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Today's environment is placing more and more pressure on wastewater treatment plant owners to control forms of nitrogen in their discharges. The reasons for this pressure range from the threat of acute aquatic toxicity caused by un-ionized ammonia, to the need to control eutrophication and to protect drinking water supplies from nitrate. As a result of the Clean Water Act passed in the early 1970s, many plants in the United States were designed to remove conventional pollutants. Consequently, secondary treatment processes addressed the control of biochemical oxygen demand (BOD5) and total suspended solids (TSS).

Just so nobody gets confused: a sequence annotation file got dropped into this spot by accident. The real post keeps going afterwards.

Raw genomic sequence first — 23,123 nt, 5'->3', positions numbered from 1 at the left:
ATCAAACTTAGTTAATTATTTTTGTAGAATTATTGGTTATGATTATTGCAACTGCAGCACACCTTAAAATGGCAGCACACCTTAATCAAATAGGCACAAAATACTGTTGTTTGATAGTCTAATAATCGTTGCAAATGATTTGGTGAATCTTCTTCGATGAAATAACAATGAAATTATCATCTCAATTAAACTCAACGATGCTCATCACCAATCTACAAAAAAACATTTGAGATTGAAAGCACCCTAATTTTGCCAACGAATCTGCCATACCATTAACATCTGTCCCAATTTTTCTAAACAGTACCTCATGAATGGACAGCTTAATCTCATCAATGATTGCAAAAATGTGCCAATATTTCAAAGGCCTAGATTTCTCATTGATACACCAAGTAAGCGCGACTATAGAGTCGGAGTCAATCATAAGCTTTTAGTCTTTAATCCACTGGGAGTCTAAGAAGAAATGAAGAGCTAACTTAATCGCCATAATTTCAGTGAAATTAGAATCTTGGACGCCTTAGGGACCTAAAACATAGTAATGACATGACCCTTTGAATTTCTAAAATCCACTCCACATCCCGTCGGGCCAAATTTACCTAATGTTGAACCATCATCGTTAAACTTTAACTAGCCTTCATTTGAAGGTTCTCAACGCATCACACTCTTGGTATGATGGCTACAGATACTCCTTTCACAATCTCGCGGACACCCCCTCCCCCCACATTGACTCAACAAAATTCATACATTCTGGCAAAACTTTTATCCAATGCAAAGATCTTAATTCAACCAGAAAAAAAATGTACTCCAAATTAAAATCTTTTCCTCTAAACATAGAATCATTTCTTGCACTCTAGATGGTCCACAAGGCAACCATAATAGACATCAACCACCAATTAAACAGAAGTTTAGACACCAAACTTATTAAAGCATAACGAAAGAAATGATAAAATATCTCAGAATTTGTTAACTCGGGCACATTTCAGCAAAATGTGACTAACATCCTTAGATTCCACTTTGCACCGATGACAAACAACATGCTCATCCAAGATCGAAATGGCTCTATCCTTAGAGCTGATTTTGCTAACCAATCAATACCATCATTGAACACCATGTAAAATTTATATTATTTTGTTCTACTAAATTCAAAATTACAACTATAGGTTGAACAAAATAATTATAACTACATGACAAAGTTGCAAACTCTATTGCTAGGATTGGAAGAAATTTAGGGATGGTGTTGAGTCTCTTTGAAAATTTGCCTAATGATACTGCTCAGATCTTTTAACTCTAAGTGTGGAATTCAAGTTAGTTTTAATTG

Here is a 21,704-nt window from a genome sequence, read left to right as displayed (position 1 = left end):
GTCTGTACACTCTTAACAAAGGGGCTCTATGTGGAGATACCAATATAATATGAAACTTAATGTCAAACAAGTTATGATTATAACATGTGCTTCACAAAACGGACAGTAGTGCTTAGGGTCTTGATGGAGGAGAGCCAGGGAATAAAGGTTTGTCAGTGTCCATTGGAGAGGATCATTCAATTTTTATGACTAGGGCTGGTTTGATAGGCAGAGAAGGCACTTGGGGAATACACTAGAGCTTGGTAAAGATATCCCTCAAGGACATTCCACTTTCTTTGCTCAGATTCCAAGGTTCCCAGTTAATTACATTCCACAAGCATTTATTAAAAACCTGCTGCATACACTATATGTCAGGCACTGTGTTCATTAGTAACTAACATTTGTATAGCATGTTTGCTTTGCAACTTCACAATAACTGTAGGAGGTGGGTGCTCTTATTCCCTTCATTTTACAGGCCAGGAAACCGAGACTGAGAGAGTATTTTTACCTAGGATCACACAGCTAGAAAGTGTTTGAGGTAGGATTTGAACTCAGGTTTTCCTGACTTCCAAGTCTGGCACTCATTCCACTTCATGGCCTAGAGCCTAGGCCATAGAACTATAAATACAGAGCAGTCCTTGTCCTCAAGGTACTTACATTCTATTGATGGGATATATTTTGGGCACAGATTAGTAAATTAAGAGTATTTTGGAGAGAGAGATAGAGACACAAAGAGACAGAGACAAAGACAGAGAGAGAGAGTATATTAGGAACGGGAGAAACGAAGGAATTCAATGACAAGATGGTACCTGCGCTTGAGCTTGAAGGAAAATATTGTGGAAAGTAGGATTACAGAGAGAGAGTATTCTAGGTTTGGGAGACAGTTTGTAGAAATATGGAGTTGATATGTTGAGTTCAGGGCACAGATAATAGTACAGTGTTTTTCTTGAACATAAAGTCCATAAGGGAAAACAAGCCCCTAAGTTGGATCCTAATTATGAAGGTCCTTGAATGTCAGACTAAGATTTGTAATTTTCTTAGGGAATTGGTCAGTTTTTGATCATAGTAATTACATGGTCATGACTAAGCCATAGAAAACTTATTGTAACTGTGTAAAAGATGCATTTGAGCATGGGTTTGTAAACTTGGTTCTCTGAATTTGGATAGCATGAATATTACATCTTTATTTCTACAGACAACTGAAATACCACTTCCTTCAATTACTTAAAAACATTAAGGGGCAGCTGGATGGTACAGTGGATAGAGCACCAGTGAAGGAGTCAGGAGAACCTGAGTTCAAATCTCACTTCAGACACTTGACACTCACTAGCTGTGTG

As the pressure to upgrade the wastewater treatment facilities to nitrogen control mounts, municipal utilities and industrial waste treaters are faced with the need for substantial capital improvements to implement biological control measures. Consequently, the industry is faced with the questions of:

What processes/technologies are available that can nitrify or nitrify and denitrify?

Which technology is most inexpensive, both to construct and to operate, and how readily can it be incorporated into the current operation?

How reliable are the candidate technologies/processes?

Will nitrogen control present a complicated operating challenge?

Although many options are available, one process is emerging as a viable candidate for upgrading existing plants: the integrated fixed-film activated sludge (IFAS) process. This paper explains what it is, why it is a viable option, describes its development, presents performance information from pilot and full-scale facilities, and presents information on its cost.

Document Type: Research Article


Publication date: 2004-01-01

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